HSBC Holdings has put its Vietnam insurance business on the block, sources said, in a deal that could fetch about $400 million for Europe’s biggest bank as it pushes to exit non-core operations globally.
HSBC is seeking buyers for its 18 percent stake in government-controlled Baoviet Holdings, the country’s top insurer, and is in talks with Japan’s Sumitomo Life for a potential deal, the sources, who had direct knowledge of the matter, told Reuters.
The stake has a market value of $250 million, but HSBC is expecting a hefty premium due to Baoviet’s market position and the potential to raise the ownership level at a later stage, one of the sources added.
Unlisted Sumitomo Life is among Japan’s four biggest life insurance companies. More bidders could emerge, the sources said, though the names of other potential suitors were not immediately known.
“A few suitors looked at it, though the minority stake makes it less attractive to some,” one of the sources said.
HSBC and Sumitomo Life declined to comment.
HSBC has been pulling back from unprofitable markets and businesses as part of a three-year recovery plan. It has already sold 28 businesses, taken 15,000 staff off its payroll, and released about $55 billion in risk-weighted assets under the plan.
The planned exit from Vietnam comes four months after it sold its global general insurance business to AXA SA and Australia’s QBE Insurance Group Ltd for $914 million.
Across Asia, HSBC owns and operates insurance businesses in India, Taiwan, Malaysia, South Korea, China, Singapore and Hong Kong, of which, Hong Kong is its biggest. It also owns a 16 percent stake in China’s Ping An Insurance, valued at about $11 billion.
HSBC paid a total of $360 million to buy the 18 percent stake, which was acquired in two tranches in 2007 and 2009.
Under the deal struck in 2007, HSBC committed to hold its shares for a minimum period of five years during which it had the option to increase the stake to 25 percent.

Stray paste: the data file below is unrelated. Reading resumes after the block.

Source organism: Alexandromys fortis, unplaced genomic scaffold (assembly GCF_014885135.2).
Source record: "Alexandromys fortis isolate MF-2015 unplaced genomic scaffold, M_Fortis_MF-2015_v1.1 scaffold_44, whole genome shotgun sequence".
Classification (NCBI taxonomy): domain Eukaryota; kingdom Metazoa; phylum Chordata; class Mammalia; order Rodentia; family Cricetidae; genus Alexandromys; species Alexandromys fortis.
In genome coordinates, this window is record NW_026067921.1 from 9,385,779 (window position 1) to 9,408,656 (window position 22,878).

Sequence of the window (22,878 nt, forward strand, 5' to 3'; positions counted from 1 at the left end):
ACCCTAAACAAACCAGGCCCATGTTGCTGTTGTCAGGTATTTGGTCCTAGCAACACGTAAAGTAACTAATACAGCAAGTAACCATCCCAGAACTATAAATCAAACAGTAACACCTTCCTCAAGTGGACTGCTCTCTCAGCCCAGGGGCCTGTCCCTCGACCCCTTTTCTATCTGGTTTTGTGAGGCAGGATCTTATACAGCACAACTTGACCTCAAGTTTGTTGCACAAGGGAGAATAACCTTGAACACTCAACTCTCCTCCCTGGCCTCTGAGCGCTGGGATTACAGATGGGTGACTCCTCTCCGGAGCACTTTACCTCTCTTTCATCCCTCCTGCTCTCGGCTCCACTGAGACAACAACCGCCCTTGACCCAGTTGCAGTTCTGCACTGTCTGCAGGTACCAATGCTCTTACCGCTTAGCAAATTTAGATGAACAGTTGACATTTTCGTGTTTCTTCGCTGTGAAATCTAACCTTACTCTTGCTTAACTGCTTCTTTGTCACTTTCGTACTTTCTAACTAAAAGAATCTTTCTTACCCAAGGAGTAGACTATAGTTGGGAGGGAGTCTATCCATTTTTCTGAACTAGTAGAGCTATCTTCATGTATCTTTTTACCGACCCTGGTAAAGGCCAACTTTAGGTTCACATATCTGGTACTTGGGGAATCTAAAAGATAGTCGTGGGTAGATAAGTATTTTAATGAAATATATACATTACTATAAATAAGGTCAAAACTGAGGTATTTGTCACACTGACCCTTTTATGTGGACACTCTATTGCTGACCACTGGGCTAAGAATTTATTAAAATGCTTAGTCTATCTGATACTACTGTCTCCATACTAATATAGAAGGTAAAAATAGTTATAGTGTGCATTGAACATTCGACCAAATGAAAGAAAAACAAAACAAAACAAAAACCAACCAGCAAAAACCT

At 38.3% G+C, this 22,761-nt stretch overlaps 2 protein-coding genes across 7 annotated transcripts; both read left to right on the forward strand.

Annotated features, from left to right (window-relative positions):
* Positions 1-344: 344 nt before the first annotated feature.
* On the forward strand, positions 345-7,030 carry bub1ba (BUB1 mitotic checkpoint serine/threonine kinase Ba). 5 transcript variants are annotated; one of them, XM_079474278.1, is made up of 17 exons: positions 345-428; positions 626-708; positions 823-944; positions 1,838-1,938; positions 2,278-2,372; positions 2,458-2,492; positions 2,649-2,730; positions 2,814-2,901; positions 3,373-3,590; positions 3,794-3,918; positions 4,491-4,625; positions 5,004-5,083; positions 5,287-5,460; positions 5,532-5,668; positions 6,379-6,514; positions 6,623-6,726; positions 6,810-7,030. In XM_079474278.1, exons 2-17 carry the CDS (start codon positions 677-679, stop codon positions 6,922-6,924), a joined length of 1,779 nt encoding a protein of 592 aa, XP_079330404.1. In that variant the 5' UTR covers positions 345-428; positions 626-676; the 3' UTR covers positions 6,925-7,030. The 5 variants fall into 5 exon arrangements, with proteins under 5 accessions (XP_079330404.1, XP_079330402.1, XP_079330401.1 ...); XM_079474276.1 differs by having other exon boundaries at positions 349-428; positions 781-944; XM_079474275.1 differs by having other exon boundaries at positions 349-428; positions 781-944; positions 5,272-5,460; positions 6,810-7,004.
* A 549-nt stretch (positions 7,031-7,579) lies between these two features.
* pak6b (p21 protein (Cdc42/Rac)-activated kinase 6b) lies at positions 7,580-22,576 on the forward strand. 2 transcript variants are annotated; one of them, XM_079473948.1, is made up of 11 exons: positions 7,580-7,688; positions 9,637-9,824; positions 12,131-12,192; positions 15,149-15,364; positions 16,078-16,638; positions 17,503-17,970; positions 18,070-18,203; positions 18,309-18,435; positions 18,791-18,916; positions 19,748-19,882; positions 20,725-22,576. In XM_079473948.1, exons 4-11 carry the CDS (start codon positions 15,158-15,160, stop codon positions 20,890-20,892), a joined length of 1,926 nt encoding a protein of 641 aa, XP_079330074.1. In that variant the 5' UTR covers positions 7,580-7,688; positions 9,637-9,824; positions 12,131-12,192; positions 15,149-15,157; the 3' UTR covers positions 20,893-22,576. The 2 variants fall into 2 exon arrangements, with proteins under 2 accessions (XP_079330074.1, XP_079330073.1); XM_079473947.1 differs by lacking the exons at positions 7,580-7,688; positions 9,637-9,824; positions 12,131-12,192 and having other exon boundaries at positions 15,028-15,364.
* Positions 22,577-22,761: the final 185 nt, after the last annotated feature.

Hanoi headquartered Baoviet had more than 5,200 employees, 30,000-plus consultants and more than 130 branches, according to a fact sheet dated March 2011 posted on its web site.
Vietnam’s rapidly growing economy is attracting foreign insurers. In May, Canada’s Sun Life Financial Inc formed a joint venture with Vietnam’s PVI Holdings, allowing the Canadian insurer to sell insurance products.
Vietnam has 29 non-life insurers and 14 life insurers, according to an April report from insurance ratings agency A.M. Best. Total insurance revenue rose 21.6 percent to 37.5 trillion dong ($1.8 billion) in 2011, according to the report, which cited statistics from the Association of Vietnamese Insurers.
A combination of low insurance penetration – in both the life and non-life insurance markets in Vietnam penetration is less than 1 percent, according to the A.M. Best report – and a growing middle class could make it attractive to insurance companies forced to look outside of their home markets for growth.
Vietnam’s real GDP grew by 5.9 percent in 2011, according to the International Monetary Fund. Its growth is forecast to ease a bit this year and then speed up again in 2013.
However, high inflation could hurt consumer spending and make it difficult for insurers to sell policies. Inflation in Vietnam, the highest in Asia last year, peaked at 23 percent in August, and the rate for all of 2011 was 18.58 percent, though it has moderated recently.
($1 = 20850.0000 dong)